on my cell phone to the world 

above gone dead. I walk from car 
            to car to gaze upon this afterlife
                        they’ve led—chained to metal poles 
                                    and handrails and left to beg.
                                                I wouldn’t claim the journey
One car of upright sleepers 
            seems at peace until I witness
                        how they’re shocked awake 
                                    once-a-minute, as nightmares passed 
                                                from brain to brain.
In a car smeared with graffiti 
            the inhabitants are mostly poets and 
                        their critics who mutter to themselves, 
                                    while others read identical newspapers 
                                                with a front page photo of an ice-encrusted skyscraper
and the headline: ARMAGEDDON! 
            I continue forward secretly protected. 
                        Biggie’s ghost infusing me with hip-hop 
                                    wagger. When I reach the front car—
                                                it’s apparent—the train has no conductor, 
so I climb into the driver’s vacant chair where
            I behold a bright metropolis modeled upon heaven,
                        this chariot surging in between the dual necklines 
                                    of the bridge strung with arcs of pearls. Relentless wheels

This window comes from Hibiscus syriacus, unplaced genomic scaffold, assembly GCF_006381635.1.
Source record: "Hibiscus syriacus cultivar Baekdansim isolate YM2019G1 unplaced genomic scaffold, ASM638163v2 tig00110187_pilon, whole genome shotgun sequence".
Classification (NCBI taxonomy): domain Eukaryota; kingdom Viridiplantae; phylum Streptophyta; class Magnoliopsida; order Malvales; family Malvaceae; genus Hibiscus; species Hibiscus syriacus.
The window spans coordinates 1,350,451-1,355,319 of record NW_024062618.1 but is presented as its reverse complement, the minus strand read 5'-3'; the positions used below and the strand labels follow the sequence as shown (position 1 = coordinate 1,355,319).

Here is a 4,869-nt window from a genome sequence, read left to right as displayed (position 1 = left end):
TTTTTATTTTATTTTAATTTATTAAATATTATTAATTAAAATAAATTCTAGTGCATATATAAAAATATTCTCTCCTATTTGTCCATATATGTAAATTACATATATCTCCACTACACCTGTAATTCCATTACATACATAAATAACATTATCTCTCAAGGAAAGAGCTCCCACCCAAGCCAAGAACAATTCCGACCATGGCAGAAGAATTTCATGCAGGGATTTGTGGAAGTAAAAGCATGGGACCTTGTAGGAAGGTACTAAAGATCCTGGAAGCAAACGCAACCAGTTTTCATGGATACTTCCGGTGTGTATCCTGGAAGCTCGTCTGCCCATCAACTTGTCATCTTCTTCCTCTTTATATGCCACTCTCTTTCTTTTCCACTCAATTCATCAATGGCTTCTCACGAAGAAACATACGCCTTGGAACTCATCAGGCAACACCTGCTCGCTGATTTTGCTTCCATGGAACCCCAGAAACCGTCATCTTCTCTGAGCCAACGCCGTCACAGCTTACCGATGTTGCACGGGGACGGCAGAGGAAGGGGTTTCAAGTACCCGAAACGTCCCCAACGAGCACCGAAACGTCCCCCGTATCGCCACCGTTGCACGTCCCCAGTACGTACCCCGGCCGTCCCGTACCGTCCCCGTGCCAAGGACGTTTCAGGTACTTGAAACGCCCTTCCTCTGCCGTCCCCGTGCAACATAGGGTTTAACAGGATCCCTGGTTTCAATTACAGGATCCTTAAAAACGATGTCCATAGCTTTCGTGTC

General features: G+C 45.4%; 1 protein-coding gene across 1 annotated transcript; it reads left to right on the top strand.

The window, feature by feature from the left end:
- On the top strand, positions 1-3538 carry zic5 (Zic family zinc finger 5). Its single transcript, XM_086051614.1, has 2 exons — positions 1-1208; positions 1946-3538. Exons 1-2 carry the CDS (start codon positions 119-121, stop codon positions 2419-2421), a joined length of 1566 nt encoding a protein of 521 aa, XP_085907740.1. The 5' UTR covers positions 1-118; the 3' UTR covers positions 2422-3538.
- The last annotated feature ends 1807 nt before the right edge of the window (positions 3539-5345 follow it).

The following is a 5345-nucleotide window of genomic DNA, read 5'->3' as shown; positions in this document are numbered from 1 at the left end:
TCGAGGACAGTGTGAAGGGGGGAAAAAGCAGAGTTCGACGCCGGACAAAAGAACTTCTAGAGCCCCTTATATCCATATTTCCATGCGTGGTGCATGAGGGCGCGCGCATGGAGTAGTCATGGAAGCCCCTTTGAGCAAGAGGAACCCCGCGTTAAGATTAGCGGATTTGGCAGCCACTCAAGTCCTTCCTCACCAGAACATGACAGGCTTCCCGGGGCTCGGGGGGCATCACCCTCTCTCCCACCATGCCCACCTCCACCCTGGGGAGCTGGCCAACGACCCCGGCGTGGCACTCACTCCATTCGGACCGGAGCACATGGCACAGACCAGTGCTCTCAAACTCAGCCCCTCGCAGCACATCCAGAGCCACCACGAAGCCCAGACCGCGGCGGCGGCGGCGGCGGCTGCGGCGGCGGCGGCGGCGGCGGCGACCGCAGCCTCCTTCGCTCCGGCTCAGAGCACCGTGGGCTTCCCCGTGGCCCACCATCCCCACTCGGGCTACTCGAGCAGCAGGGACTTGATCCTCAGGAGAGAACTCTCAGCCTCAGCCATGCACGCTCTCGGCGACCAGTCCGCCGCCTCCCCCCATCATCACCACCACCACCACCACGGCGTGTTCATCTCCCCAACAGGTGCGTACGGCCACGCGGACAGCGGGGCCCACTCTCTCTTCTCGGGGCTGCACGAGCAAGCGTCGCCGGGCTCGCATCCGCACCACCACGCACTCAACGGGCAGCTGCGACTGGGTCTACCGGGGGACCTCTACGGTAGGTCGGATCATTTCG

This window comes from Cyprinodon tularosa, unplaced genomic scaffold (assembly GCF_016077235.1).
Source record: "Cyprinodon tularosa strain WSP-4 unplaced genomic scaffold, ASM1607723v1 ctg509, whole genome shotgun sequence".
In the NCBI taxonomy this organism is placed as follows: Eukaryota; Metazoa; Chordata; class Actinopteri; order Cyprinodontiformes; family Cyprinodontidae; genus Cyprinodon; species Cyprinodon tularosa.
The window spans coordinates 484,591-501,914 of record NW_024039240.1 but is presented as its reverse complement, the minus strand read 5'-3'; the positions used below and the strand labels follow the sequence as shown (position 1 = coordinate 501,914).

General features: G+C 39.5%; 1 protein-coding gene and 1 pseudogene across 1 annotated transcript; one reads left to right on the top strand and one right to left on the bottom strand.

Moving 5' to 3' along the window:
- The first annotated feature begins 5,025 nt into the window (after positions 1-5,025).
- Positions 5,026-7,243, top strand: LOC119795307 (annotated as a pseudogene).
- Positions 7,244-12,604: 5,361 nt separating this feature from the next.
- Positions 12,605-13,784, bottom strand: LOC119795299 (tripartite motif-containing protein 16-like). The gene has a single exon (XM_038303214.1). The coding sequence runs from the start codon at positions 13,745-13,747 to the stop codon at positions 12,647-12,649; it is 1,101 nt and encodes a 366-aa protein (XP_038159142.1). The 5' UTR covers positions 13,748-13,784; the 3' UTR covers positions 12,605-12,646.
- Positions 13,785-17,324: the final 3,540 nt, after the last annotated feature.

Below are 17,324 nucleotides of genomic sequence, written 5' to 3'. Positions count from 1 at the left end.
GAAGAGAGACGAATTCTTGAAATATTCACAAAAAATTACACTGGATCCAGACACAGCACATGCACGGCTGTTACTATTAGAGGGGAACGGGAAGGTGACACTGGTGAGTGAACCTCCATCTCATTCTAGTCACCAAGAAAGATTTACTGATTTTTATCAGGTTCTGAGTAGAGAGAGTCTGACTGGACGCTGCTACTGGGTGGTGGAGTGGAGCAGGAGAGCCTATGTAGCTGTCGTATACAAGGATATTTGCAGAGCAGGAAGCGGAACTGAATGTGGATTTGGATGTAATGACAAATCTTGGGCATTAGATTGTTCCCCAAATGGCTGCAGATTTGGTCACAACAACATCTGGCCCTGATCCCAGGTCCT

in their course, sparking above the ice-chunked river.

IV.  In the Church of Fading Voltage

Gazing down the platform at 5th and 53rd the tunnel lights illuminate 
each nook and niche where wooden saints once stood with missing hands 
and severed heads. Deserted shrines where candles burn upside-down 

and disembodied prayers are hollowed out by grinding metal. 
Now the sole inhabitants are monk-brown rodents, scurrying to sermons 
across the grease-black rails within this church of fading voltage. A train arrives. 

I hide my face behind the gossip pages of the Post. I stand beside a man 
with a giant sequined crucifix suspended from his neck and ferret furred 
along his shoulder. We surge past midnight platforms nearly empty 

except for crumpled pages of Tuesday’s Wall Street Journal, Metro Cards 
without a ride left. Inside these jangled cars, above 125th, clowns 
and necromancers suddenly appear, nomadic healers hawking pelts

and claws, tortoise shells, teeth and glands in vials.
“TB, Eboli, HIV, which is your disease?” A sickly child asks, tugging 
at my sleeve. “You’ll really need those Gucci loafers even when you’re dead?” 

Lead me out from where I am, Beatrice from Riverdale, Hermes from Canarsie. 
Extract these jittered nerves; forge these dreaded wheels into enduring stars. 
And here upon this rusted nail hang a dawn-light lantern.  

Peter Marcus | Two Mirrors from the End of Autumn
Contents | Mudlark No. 55 (2014)